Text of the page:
A list of the best commercial academic essay writing, editing, rewriting, and proofreading services that help students with academic research and writing.

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P is for Proofread on Paper – There's a good reason to it this way, and it has to do with your brain.

When it comes time to do a final proofread of a paper, to look for the kind of little problem that spellcheck won't catch - like words that are slightly out of order--you should always print the paper out and proof it on hard copy.

Here's why.

Reading is all about keeping things smooth. Ever notice how a parent will draw a finger under the words of a book when reading out loud to a child? That one little gesture helps children learn a skill called tracking. Skillful tracking keeps the eyes moving smoothly across the page, left to right, line to line.

Tracking is important because it lets your eyes feed images of words to the brain in a smooth, continuous way. Then, the brain does its own part to keep things flowing smoothly: while processing the images of words, it filters out any little, "irrelevant" bits of information that might slow the reader down - like, say, misplaced commas or minor spelling mistakes.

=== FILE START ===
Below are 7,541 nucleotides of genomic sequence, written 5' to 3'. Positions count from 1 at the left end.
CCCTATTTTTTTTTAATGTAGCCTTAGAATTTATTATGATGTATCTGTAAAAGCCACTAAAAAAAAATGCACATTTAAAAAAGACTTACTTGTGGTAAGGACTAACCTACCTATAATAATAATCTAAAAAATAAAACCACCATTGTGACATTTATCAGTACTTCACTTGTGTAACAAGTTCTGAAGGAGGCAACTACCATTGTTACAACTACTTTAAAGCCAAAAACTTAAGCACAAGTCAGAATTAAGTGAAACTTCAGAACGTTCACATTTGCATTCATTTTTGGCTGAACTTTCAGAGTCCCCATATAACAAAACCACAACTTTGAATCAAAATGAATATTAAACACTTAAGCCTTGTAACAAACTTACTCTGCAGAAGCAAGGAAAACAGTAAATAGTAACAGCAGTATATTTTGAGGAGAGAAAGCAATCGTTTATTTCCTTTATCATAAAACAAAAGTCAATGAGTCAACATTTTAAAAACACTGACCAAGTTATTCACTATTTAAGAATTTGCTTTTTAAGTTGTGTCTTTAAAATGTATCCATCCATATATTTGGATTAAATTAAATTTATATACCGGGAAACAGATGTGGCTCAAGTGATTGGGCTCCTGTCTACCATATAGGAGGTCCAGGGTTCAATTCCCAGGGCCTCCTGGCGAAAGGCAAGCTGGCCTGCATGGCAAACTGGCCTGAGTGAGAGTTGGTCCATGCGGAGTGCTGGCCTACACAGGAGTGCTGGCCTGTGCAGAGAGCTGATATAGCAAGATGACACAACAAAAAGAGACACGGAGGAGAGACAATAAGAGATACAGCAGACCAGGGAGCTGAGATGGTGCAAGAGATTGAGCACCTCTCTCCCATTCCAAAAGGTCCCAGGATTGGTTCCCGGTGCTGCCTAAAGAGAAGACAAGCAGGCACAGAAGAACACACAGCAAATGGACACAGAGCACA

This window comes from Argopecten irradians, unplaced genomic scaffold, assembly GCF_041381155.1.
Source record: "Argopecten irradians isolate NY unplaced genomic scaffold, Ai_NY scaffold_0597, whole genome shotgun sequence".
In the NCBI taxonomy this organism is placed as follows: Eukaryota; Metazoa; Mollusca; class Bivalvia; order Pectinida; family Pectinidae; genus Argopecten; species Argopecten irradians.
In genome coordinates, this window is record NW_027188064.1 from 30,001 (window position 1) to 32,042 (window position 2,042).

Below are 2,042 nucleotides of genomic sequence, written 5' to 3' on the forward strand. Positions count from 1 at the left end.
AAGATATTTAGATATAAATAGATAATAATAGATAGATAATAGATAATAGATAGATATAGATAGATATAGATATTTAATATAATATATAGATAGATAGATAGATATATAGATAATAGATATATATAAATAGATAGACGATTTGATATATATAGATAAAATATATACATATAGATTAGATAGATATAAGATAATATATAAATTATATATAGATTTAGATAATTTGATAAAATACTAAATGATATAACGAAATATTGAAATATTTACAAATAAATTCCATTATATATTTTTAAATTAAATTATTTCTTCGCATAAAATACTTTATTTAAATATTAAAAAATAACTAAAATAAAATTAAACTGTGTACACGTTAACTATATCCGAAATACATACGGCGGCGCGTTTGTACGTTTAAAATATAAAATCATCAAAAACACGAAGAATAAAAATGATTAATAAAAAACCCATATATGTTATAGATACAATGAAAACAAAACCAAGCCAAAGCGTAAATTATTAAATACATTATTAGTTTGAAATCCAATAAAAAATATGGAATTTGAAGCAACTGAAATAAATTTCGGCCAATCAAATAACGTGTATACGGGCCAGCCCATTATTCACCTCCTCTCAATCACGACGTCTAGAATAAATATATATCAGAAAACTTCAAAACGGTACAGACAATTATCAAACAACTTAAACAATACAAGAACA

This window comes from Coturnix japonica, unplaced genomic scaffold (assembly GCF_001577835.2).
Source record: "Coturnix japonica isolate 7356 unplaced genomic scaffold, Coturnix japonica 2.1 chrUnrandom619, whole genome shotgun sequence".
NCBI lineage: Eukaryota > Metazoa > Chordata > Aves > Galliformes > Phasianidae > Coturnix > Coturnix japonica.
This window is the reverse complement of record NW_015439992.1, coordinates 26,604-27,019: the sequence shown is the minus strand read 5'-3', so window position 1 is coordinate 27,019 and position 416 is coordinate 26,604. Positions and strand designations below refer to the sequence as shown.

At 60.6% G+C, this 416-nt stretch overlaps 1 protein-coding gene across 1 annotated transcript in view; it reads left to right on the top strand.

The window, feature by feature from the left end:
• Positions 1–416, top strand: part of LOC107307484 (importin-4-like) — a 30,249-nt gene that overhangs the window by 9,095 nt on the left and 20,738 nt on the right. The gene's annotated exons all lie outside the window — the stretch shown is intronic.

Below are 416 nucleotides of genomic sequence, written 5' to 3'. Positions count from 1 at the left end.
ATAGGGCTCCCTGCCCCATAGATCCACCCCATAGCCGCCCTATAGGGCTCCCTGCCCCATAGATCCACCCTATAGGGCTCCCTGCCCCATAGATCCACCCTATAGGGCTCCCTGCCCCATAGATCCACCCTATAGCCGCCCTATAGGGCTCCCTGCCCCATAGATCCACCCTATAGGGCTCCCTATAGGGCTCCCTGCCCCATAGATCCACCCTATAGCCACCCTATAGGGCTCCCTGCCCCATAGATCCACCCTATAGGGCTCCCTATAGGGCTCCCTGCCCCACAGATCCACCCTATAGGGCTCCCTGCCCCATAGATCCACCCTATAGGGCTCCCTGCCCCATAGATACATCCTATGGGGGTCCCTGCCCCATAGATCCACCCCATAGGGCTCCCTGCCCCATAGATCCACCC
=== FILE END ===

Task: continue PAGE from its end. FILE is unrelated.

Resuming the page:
That's why you read this sentence correctly even it's missing a word.

Unfortunately, the same skills that make for fluent reading also make for lousy proofreading. And for some reason, reading on screen only enhances the effect, encouraging your eyes and brain to pick up speed, sucking up ideas and information, while glossing over little mistakes.

Proofreading is all about slowing things down just enough, so that you can still make sense of the words as you read, but your brain is less tempted to filter out minor errors along the way. And the best way to slow things down is to go retro: print the paper out, double spaced; sit at a comfortable desk; and read it through, using a big red pen to circle everywhere you find an error. Then you can go back to the computer and go through the red mmarkings one by one, fixing errors on screen.

It may sound very slow, but one good, final read-through on paper will help you catch more mistakes than multiple, “final” read-throughs on screen. Promise.